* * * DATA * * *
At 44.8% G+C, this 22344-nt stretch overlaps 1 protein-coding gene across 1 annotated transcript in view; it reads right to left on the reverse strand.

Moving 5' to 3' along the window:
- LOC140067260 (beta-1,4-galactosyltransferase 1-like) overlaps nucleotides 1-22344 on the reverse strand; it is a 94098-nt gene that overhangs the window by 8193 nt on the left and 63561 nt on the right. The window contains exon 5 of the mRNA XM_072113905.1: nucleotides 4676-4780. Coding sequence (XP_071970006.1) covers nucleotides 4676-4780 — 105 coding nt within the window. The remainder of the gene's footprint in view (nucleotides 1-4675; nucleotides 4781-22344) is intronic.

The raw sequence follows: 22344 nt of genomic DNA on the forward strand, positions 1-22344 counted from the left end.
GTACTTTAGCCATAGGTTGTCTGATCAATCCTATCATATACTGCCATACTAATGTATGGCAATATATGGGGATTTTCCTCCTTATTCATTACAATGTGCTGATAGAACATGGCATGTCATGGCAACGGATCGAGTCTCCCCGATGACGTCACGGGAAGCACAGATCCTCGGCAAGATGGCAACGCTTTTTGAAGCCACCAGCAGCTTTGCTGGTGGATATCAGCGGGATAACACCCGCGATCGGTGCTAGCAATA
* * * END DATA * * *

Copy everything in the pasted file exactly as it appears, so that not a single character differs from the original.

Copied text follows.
At 44.8% G+C, this 22344-nt stretch overlaps 1 protein-coding gene across 1 annotated transcript in view; it reads right to left on the reverse strand.

Moving 5' to 3' along the window:
- LOC140067260 (beta-1,4-galactosyltransferase 1-like) overlaps nucleotides 1-22344 on the reverse strand; it is a 94098-nt gene that overhangs the window by 8193 nt on the left and 63561 nt on the right. The window contains exon 5 of the mRNA XM_072113905.1: nucleotides 4676-4780. Coding sequence (XP_071970006.1) covers nucleotides 4676-4780 — 105 coding nt within the window. The remainder of the gene's footprint in view (nucleotides 1-4675; nucleotides 4781-22344) is intronic.

The raw sequence follows: 22344 nt of genomic DNA on the forward strand, positions 1-22344 counted from the left end.
GTACTTTAGCCATAGGTTGTCTGATCAATCCTATCATATACTGCCATACTAATGTATGGCAATATATGGGGATTTTCCTCCTTATTCATTACAATGTGCTGATAGAACATGGCATGTCATGGCAACGGATCGAGTCTCCCCGATGACGTCACGGGAAGCACAGATCCTCGGCAAGATGGCAACGCTTTTTGAAGCCACCAGCAGCTTTGCTGGTGGATATCAGCGGGATAACACCCGCGATCGGTGCTAGCAATA